5) You have hope because God’s not done. (vs. 10-12)  In the final verses of this passage, Peter gives an account of how both the OT prophets and angels viewed God’s plan for salvation and redemption.  For the Old Testament prophets, they were given a message that was clouded in mystery.  As the Spirit spoke through the OT prophets, they knew there was a Messiah coming.  But they never had a complete satisfaction of their prophecies.  10 This salvation was something even the prophets wanted to know more about when they prophesied about this gracious salvation prepared for you. 11 They wondered what time or situation the Spirit of Christ within them was talking about when he told them in advance about Christ’s suffering and his great glory afterward.  Peter lets us know that the mystery weas revealed.  12 They were told that their messages were not for themselves, but for you. And now this Good News has been announced to you by those who preached in the power of the Holy Spirit sent from heaven. It is all so wonderful that even the angels are eagerly watching these things happen.  I love the last part of verse 12:  “It is all so wonderful that even the angels are eagerly watching these things happen.”  The angels have a strong passion in them to know more about this redemption and hope – because they do not have a need for redemption.  Think about that.  These majestic, powerful beings who are living in the presence of God are “eagerly watching” what happens to mortals on earth.  What drives their curiosity?  They want to give God more glory!  How cool is that? The angels will never experience redemption but they deeply want to understand it so they can give God more glory!  The angels are still watching.  Why? Because God’s plan isn’t done yet.  God’s redemption will be completed when Jesus comes back again.  God is still working.   ESPN Prayer about Damar Hamlin on national television.  The parent company is anything but Christian.  Where it feels like God is being silenced, God shows us that He’s not done.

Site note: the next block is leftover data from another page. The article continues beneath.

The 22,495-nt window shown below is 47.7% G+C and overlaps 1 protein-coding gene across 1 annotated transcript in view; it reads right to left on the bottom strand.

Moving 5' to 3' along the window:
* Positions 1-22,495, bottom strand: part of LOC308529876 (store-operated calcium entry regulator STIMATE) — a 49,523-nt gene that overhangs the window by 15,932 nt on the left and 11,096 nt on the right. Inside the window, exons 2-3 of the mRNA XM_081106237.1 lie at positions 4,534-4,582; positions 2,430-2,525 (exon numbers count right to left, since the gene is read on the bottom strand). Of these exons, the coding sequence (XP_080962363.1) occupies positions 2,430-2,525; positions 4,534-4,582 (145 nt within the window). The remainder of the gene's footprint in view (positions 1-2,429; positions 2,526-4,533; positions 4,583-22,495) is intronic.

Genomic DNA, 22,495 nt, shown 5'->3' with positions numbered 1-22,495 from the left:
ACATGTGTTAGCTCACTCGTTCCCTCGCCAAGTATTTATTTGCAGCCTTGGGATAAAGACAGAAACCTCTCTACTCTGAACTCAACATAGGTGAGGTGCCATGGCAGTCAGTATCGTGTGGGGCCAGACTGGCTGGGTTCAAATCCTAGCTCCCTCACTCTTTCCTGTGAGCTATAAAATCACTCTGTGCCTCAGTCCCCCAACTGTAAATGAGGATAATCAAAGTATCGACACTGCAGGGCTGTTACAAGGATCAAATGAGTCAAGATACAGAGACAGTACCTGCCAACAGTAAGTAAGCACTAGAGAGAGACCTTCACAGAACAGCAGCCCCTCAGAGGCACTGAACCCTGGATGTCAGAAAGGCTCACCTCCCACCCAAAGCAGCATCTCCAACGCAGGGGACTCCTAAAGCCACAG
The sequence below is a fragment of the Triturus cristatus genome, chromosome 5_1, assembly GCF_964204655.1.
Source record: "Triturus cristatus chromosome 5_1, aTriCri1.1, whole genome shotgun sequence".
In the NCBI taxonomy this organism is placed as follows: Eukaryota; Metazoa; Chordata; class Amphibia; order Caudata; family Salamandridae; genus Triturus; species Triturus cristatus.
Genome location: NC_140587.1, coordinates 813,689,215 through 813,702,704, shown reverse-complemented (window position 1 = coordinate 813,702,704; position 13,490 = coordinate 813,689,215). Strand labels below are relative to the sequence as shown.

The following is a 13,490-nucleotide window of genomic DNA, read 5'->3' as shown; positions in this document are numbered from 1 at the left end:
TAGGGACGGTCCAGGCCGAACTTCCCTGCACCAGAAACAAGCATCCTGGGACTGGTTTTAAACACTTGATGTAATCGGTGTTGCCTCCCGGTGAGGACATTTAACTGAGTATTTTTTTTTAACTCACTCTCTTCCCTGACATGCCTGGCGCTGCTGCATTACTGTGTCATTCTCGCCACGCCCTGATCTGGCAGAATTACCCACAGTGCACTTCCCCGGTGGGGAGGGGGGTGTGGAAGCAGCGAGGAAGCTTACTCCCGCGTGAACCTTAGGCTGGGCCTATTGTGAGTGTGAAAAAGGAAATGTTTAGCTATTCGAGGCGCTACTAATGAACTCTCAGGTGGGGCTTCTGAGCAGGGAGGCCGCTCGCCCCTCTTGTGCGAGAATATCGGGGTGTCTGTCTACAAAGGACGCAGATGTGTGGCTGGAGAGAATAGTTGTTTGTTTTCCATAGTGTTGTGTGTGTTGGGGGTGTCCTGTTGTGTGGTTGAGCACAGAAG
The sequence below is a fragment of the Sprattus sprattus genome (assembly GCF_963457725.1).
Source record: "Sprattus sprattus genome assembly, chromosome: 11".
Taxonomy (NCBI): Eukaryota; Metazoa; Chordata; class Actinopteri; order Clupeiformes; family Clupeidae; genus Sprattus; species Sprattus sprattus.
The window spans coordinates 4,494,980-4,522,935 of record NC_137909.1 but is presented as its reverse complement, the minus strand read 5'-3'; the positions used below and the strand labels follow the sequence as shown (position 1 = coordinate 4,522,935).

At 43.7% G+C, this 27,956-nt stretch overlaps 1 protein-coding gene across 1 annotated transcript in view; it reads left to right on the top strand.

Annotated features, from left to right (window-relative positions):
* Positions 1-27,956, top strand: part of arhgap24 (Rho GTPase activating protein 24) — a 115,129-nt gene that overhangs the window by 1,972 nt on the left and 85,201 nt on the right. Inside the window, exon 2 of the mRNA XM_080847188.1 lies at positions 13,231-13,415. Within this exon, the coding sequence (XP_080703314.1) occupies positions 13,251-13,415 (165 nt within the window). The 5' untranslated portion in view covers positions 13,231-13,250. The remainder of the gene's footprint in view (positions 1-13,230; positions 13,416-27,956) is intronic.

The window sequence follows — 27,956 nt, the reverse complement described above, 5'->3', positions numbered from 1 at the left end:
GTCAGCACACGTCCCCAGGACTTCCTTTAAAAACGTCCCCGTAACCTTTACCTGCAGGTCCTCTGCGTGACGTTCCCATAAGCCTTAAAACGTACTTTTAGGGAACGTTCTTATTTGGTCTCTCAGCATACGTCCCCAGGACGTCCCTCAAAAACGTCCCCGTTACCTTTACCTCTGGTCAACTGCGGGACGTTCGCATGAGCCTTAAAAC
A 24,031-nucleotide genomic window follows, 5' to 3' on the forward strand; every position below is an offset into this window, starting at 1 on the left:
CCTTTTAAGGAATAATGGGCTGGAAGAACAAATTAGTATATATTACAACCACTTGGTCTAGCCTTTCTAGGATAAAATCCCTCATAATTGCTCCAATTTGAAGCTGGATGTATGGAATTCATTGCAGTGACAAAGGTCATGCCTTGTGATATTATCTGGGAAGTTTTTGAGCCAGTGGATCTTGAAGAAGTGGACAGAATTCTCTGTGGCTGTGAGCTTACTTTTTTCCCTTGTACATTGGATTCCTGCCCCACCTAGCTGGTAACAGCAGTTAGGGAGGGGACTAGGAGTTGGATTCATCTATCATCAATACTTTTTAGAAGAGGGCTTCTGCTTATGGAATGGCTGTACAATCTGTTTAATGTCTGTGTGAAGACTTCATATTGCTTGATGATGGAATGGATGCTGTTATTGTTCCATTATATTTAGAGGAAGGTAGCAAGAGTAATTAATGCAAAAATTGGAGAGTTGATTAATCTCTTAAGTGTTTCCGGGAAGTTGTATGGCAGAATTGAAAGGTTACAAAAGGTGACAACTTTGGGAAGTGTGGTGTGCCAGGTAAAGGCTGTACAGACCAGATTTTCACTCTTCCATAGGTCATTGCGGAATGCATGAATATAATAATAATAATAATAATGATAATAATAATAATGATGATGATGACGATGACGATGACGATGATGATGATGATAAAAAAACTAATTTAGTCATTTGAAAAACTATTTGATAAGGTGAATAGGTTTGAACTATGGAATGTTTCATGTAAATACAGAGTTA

Let hope turn into gratitude. Let gratitude fuel your hope - unshakable and undeniable!  

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Series Information

This 13-week series focuses on 1 Peter where we will look at what it means to have hope as sojourners.  This chapter points us towards eternal hope.  The Christian hope is more than mere optimism that says things will “hopefully” work out. It is a sure hope, and so we “hope fully” (1 Peter 1:13) through every trial and test of faith.

Other sermons in the series

January 15, 2023

Ready and Holy

1Peter 1:16 [ESV] 16 since it is written, "You shall be holy, for I am...

January 22, 2023

Hope Grows

1 Peter 1:25 [ESV] 25 but the word of the Lord remains forever." And...

January 29, 2023

Life with Jesus

1 Peter 2:9 [ESV] 9 But you are a chosen race, a royal priesthood, a...

February 05, 2023

Keep Your Identity

1Peter 2:11-12 [ESV] 11 Beloved, I urge you as sojourners and exiles to...